Obama dumping chained CPI, which feds, employee groups strongly opposed

Thursday - 2/20/2014, 2:46pm EST

A cost-cutting measure that many federal employees and their supporters opposed will not be part of President Barack Obama's 2015 budget proposal, which is due out on March 4. That's what unnamed White House officials told the Associated Press today.

Unlike his 2014 budget proposal, the President's new budget will not contain a proposal to calculate cost-of-living increases for federal retirees and Social Security recipients using a "chained Consumer Price Index." The chained CPI is based on the idea that as prices on household goods and services increase, people opt for lower-cost items. This was expected to reduce annual COLA increases by 0.3 percentage points each year.

Joseph A. Beaudoin, president of the National Active and Retired Federal Employees Association (NARFE), praised the President for dropping the chained CPI from the 2015 budget.

"This flawed proposal should be taken off the table once and for all, and it is heartening to see the President has changed course on the Chained CPI," Beaudoin said, in a statement. "Our nation's seniors, veterans and federal retirees should never be pawns in the budget game."

As recent as last week, more than 100 Democrats in the House and members of federal-employee groups added their names to a letter Rep. Allyson Schwartz (D- Pa.) sent to Obama, asking him not to include the chained CPI in this year's budget proposal.

"Switching to a chained CPI would be devastating for seniors, veterans, federal retirees, disabled individuals and others," Schwartz's letter stated.

The median annual benefit under the Civil Service Retirement System (the retirement system for employees hired before the mid-1980s), is about $31,400, according to the Office of Personnel Management.

Under the chained CPI, though, benefits would grow more slowly with inflation. Over five years, CSRS retirees would lose out on about $1,500, according to an online calculator created by the National Active and Retired Federal Employees (NARFE) Association. After 15 years, that would shoot up to more than $14,788 in reduced benefits.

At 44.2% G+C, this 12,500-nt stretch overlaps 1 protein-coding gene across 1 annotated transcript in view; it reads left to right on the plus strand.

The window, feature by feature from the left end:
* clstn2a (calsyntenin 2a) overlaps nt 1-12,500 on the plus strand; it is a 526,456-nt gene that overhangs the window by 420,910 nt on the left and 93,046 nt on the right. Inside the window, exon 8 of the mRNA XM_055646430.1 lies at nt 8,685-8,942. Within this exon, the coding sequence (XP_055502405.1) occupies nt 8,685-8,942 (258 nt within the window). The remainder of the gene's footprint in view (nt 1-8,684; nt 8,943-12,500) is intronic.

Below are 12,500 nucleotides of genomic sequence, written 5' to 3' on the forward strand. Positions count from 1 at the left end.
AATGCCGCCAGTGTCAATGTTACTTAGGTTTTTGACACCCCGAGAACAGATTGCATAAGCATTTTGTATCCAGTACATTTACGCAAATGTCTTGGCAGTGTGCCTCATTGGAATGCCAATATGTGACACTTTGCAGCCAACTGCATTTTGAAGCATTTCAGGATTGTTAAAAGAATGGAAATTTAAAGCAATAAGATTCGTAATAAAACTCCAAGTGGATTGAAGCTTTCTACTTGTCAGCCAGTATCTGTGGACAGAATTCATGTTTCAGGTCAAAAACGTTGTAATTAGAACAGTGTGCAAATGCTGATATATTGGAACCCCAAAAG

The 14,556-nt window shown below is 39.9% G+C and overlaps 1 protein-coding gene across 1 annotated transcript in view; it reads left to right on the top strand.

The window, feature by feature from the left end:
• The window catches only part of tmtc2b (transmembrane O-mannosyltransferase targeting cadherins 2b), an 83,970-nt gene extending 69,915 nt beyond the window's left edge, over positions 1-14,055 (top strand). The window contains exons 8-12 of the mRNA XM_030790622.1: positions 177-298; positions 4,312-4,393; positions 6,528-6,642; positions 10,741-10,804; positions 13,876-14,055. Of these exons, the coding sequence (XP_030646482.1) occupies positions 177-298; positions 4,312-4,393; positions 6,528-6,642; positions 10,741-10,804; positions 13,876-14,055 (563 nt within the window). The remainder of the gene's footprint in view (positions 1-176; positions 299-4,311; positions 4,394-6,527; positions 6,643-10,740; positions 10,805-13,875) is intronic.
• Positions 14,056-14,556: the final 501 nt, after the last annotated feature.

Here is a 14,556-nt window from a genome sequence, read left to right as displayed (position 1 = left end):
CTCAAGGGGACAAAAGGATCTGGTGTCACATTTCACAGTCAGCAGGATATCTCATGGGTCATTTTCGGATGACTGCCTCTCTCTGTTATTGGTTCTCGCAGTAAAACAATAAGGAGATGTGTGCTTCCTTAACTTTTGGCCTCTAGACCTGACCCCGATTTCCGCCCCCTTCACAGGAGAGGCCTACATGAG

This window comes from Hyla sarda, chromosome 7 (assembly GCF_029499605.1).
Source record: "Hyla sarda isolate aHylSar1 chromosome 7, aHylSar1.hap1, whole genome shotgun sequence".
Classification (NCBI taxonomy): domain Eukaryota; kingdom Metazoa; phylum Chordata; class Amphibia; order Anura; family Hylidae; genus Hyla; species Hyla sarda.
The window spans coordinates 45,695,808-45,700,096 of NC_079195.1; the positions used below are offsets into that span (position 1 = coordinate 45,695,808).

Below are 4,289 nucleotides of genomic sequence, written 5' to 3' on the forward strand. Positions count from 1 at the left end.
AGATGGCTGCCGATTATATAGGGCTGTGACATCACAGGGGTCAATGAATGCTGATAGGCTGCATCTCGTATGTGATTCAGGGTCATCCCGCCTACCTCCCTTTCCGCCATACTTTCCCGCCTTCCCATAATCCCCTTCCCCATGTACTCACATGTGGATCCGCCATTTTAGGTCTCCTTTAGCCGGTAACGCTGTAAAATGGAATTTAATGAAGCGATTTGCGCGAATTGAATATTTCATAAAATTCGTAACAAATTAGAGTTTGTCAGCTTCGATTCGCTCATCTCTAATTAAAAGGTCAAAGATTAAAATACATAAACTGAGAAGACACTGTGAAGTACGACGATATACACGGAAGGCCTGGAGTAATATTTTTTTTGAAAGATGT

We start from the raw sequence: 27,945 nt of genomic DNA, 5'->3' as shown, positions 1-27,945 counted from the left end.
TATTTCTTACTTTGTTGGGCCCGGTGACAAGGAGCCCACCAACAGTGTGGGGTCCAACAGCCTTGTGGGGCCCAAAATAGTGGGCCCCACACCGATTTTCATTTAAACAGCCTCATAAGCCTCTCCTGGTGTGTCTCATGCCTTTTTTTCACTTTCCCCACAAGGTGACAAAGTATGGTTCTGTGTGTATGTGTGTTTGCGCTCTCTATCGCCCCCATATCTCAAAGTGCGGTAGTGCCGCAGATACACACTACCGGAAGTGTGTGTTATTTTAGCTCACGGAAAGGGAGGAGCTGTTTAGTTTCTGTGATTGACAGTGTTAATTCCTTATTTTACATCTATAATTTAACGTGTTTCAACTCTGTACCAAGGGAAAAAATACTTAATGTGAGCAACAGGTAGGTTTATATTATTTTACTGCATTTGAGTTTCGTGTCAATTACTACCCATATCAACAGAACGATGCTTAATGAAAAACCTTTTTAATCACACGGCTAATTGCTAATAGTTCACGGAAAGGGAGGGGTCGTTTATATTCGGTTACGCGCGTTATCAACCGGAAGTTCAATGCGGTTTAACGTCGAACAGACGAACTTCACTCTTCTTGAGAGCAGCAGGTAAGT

NARFE, the American Federation of Government Employees and the Military Officers Association of America also signed on in support of the letter.

"For seniors who rely on the average Social Security benefit of $15,000 a year, the chained CPI would cost them $23,000," said Elaine Hughes, NARFE's national secretary, during a rally on Capitol Hill last October. "The chained CPI would, on average, rob retired military members of $42,000."

At the same rally, Phil Odom, a retired Air Force colonel and the deputy director for government relations for MOAA, called the chained CPI "an insidious radical change" that was in reality a budget cut.

"Retired veterans who are disabled as a result of service to our nation would be severely impacted by the chained CPI," he said. "It would clobber military retirees and veterans as well by reducing the retired pay earned by arduous service by members who do retire, their VA disability pay acquired by wounds and injury in combat and their Social Security annuity. So in our estimation, it's a triple whammy on the military."

Rep. Chris Van Hollen (D-Md.) told AFGE members earlier this month that he had a promise from President Barack Obama that the White House would not propose any federal retirement changes in its fiscal 2015 budget.

Today's announcement seemed to confirm that promise, but it still remained uncertain whether the recent increase to employees' pensions would be part of the 2015 budget proposal as well.

In last year's budget deal, Congress mandated that some federal employees would be contributing more to their pensions beginning this year. Federal workers hired beginning this year would be required to contribute 1.3 percent more toward their retirements compared to workers hired last year and 3.5 percent more compared to employees on board before the start of 2013.

AFGE National President J. David Cox has said repealing those retirement changes is among the union's top priorities this year.

"Congress has created a second-class and third-class retirement system in which new federal employees earn less than their peers for no other reason than the date they were hired," Cox said in a statement.

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